These memories of Homebush were prepared by Bob Slater, a former resident.
I was born at Inglemere on 18th April 1943, delivered by Dr Templeton (cnr Rochester St & Abbotsford Rd) and assisted by Matron Neil. My father had returned to the war in New Guinea so he wasn’t present. My mother was Kathleen (nee) Cutcliffe, and my grandparents (William Henry and Maud Julia – 18 Broughton Rd (now No 11)) were present at the hospital. We lived at 20 Abbotsford Rd (now No 30) and I went to Homebush Central Public School until our family moved to Cronulla in 1950.
My early memories of Homebush included my uncle W.L.Cutcliffe’s Chemist shop (big black jelly beans), McKelvey’s Butchers next door (the characteristic tiles and sawdust), Moran & Cato’s Grocers (a pennyworth of broken biscuits), the Phillips’ Health Food store (I had a big crush on daughter Diane) and my favourites, Warrington’s Toy Shop opposite Homebush Station beside the school and the Hardware shop on the corner of Rochester St and Burlington Rd. I remember Mr Warrington as a crabby old sole, but his Dinky Toys were just great. The hardware shop had all the timber, nails and sample paints that a busy boy could want.
My brother Bill was to be born at Inglemere in October 1949. My mother was admitted but the birth was very difficult so she was rushed mid-delivery on 23 October to Crown St where Bill was delivered by Caesarian section, then they both returned to Inglemere for recuperation.
How times have changed. My mother stayed in Inglemere with Bill for a couple of weeks, and she had a ground floor room with French doors opening onto the verandah. Being a warm October, the doors were generally left open and at age 6 I used to walk there from school each day, in through the open doors, to see them. No fuss. I used to stop on the way to visit the haberdashery shop for a women’s magazine (New Idea was then mainly knitting patterns and baby clothes) and the cake shop for some treat to take my mother. I had no money, but the proprietors knew me and my grandfather, so he settled up later.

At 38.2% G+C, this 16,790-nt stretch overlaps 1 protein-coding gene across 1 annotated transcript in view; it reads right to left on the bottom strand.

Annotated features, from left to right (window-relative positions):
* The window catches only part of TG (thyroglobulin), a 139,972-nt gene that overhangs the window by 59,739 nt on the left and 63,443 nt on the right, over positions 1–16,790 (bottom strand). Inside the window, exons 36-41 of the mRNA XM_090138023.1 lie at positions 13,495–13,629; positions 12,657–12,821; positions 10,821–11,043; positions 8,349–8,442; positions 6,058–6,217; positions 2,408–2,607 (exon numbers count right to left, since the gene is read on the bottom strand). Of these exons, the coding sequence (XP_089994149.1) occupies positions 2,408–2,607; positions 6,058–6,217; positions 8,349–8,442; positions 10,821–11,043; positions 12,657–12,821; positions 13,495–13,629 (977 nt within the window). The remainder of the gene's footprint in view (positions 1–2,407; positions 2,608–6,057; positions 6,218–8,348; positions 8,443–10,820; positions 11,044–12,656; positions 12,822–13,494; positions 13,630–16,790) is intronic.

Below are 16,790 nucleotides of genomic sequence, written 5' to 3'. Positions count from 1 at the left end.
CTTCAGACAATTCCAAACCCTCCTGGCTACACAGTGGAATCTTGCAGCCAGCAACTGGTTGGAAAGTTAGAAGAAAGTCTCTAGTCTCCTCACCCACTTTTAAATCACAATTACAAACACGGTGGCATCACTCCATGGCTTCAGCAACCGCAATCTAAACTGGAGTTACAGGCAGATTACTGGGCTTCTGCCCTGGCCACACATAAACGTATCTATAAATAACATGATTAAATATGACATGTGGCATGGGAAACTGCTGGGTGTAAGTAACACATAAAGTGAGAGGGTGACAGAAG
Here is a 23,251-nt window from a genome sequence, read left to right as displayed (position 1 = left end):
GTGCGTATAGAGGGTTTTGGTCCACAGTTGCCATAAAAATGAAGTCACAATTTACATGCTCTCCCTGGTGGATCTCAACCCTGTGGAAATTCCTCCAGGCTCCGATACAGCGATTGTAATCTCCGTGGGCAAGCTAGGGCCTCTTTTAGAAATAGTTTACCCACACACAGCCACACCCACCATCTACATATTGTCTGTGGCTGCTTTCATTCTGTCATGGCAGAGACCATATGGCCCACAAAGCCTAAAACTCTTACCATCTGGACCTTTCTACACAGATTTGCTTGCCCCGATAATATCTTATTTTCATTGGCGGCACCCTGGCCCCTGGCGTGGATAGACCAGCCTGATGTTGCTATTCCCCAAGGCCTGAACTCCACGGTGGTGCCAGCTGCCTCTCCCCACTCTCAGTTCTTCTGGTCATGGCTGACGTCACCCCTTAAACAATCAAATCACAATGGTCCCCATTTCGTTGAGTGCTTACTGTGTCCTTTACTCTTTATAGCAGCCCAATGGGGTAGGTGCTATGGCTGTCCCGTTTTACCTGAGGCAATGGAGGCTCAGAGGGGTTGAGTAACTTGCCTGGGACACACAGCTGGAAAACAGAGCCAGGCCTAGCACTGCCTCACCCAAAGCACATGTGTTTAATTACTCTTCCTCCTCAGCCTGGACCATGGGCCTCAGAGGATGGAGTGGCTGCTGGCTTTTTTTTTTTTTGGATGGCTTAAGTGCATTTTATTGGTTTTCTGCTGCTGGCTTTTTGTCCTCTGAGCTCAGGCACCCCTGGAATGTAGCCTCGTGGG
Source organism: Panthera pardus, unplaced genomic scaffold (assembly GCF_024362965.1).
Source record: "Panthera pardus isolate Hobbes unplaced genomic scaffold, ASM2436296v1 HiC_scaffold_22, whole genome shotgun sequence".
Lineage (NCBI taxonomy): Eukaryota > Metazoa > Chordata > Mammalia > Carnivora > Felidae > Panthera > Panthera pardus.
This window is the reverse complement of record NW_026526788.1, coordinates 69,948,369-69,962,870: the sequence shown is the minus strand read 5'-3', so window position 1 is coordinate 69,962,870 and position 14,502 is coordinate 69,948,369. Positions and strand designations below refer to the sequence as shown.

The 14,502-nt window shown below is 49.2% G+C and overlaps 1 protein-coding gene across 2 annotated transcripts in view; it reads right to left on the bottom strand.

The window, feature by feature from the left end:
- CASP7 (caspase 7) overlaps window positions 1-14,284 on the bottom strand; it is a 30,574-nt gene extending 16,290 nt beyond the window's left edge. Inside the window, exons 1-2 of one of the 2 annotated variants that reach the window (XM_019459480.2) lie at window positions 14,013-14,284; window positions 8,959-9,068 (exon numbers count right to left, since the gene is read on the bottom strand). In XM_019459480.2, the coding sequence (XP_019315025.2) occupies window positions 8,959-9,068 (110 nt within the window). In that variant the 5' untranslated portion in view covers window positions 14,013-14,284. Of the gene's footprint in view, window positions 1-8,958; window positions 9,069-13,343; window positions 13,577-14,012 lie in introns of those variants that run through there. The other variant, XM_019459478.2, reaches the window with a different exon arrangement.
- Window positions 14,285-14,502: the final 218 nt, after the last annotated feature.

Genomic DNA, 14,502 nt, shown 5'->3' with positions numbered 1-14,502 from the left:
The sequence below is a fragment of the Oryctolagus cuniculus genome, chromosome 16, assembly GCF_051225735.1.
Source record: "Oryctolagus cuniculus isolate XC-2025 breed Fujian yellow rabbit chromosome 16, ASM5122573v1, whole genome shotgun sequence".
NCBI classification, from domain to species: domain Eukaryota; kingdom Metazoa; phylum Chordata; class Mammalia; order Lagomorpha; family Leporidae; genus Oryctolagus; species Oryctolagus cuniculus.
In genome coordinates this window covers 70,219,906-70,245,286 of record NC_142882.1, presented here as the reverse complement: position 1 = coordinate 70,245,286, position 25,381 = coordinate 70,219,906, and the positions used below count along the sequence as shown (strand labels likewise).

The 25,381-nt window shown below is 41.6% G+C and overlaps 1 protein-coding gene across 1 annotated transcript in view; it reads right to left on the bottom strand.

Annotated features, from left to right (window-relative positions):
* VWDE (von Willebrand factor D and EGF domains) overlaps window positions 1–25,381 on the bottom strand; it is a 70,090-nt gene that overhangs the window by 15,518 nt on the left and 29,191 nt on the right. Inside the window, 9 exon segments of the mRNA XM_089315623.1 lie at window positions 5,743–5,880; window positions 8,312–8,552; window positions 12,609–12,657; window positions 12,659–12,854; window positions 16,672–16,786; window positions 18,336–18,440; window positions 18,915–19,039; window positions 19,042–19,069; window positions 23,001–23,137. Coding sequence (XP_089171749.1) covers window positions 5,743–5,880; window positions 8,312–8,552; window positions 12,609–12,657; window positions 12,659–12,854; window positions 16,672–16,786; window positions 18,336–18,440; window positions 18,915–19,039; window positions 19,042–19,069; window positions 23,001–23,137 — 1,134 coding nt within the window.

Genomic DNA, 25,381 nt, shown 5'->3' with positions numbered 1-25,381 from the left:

My grandfather and grandmother naturally used to visit them too, and the German Shepherd ‘Skipper’ next door to them used to follow them and look at the baby. The story goes that ‘Skipper’ used to go and visit through the open French doors at other times too. No privacy, security or OHS issues in those days.
My parents were married and my brother and I were baptised at St Anne’s and my grandmother is buried there.
My father’s parents lived at 63 Redmyre Rd, he was a Strathfield Council alderman, and they were both heavily involved in community activities.
I finished my childhood in Cronulla, attending Sydney High and then going to Duntroon to follow a successful Army career. My own family finally settled in Melbourne where my wife Ruth, our three daughters and nine grandchildren all now live.
Homebush and Inglemere have remained large in my happy childhood memories.
Even to the extent that one happy memory, when visiting my mother, playing chasings with a staff member’s daughter, Bronwyn, around the corridors and staircase, and always liking that name, led me to nominating ‘Bronwen’ for our first child. Happily my wife liked it too.
Robert Allen (Bob) Slater